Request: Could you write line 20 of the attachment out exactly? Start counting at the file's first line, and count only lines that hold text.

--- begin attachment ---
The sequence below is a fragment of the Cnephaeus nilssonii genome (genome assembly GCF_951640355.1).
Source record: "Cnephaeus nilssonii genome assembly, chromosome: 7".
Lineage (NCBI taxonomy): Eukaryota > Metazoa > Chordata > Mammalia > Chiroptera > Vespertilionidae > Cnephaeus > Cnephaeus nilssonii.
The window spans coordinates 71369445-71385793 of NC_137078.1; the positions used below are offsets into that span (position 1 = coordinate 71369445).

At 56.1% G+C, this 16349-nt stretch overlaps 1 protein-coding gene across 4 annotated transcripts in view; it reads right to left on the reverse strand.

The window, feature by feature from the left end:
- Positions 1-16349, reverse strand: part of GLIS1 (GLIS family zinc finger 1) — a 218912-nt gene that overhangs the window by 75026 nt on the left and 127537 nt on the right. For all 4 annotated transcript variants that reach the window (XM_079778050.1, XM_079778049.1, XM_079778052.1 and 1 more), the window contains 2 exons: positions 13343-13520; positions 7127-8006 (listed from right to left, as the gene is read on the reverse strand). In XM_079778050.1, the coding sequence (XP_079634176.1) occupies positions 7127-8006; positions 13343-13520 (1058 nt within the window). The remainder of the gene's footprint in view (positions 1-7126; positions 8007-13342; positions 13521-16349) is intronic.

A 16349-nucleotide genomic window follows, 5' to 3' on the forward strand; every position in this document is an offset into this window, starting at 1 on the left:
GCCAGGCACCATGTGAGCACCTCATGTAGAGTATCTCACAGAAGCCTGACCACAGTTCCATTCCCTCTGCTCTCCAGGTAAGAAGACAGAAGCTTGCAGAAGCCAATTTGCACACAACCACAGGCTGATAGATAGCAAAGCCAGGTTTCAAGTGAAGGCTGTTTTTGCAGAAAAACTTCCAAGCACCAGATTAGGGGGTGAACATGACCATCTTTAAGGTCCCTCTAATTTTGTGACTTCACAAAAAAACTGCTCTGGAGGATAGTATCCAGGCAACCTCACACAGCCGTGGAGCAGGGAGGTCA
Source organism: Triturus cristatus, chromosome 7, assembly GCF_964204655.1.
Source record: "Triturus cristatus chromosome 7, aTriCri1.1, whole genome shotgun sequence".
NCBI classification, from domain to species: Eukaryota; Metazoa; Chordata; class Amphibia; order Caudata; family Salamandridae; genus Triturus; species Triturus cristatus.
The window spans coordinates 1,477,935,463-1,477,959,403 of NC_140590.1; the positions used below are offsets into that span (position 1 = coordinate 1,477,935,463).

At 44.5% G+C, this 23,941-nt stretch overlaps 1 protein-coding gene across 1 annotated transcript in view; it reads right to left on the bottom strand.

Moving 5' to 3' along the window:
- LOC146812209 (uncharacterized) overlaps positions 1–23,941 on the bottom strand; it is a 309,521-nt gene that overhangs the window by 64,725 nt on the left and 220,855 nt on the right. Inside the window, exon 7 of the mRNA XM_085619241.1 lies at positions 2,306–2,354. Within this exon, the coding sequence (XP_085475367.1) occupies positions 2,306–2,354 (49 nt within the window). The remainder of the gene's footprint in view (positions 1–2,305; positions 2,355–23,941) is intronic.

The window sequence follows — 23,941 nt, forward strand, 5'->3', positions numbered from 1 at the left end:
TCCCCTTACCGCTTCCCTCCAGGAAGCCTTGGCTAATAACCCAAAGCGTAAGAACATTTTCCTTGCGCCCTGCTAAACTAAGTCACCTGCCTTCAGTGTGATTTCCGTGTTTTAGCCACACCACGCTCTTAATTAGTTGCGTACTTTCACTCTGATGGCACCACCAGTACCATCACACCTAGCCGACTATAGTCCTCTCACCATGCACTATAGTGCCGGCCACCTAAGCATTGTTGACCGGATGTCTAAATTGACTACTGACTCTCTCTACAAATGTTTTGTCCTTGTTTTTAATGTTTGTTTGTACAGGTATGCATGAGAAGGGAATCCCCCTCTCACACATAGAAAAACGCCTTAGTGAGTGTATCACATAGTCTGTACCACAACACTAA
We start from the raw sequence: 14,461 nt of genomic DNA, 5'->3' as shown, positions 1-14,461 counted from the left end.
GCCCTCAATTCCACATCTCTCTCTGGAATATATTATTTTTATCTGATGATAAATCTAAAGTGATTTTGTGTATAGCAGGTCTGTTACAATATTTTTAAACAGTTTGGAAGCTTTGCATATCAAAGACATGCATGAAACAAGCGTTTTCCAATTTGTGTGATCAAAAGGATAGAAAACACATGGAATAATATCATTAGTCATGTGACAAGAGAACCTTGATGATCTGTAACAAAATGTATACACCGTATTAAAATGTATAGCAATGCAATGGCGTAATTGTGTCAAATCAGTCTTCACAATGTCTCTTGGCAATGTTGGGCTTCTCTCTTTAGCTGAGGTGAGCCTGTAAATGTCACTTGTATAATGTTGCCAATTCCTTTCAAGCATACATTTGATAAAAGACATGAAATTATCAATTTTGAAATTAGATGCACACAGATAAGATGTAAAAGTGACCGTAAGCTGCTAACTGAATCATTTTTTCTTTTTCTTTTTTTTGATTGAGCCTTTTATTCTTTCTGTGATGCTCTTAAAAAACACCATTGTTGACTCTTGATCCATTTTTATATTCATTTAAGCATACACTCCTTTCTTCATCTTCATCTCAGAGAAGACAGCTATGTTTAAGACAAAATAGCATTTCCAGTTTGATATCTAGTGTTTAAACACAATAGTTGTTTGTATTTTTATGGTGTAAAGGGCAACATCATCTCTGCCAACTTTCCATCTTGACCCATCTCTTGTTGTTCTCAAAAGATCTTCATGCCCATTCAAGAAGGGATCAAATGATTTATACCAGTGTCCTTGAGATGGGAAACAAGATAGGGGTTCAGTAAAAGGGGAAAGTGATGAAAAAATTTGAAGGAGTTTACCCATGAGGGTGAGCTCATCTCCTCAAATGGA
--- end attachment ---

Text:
GCCCTCAATTCCACATCTCTCTCTGGAATATATTATTTTTATCTGATGATAAATCTAAAGTGATTTTGTGTATAGCAGGTCTGTTACAATATTTTTAAACAGTTTGGAAGCTTTGCATATCAAAGACATGCATGAAACAAGCGTTTTCCAATTTGTGTGATCAAAAGGATAGAAAACACATGGAATAATATCATTAGTCATGTGACAAGAGAACCTTGATGATCTGTAACAAAATGTATACACCGTATTAAAATGTATAGCAATGCAATGGCGTAATTGTGTCAAATCAGTCTTCACAATGTCTCTTGGCAATGTTGGGCTTCTCTCTTTAGCTGAGGTGAGCCTGTAAATGTCACTTGTATAATGTTGCCAATTCCTTTCAAGCATACATTTGATAAAAGACATGAAATTATCAATTTTGAAATTAGATGCACACAGATAAGATGTAAAAGTGACCGTAAGCTGCTAACTGAATCATTTTTTCTTTTTCTTTTTTTTGATTGAGCCTTTTATTCTTTCTGTGATGCTCTTAAAAAACACCATTGTTGACTCTTGATCCATTTTTATATTCATTTAAGCATACACTCCTTTCTTCATCTTCATCTCAGAGAAGACAGCTATGTTTAAGACAAAATAGCATTTCCAGTTTGATATCTAGTGTTTAAACACAATAGTTGTTTGTATTTTTATGGTGTAAAGGGCAACATCATCTCTGCCAACTTTCCATCTTGACCCATCTCTTGTTGTTCTCAAAAGATCTTCATGCCCATTCAAGAAGGGATCAAATGATTTATACCAGTGTCCTTGAGATGGGAAACAAGATAGGGGTTCAGTAAAAGGGGAAAGTGATGAAAAAATTTGAAGGAGTTTACCCATGAGGGTGAGCTCATCTCCTCAAATGGA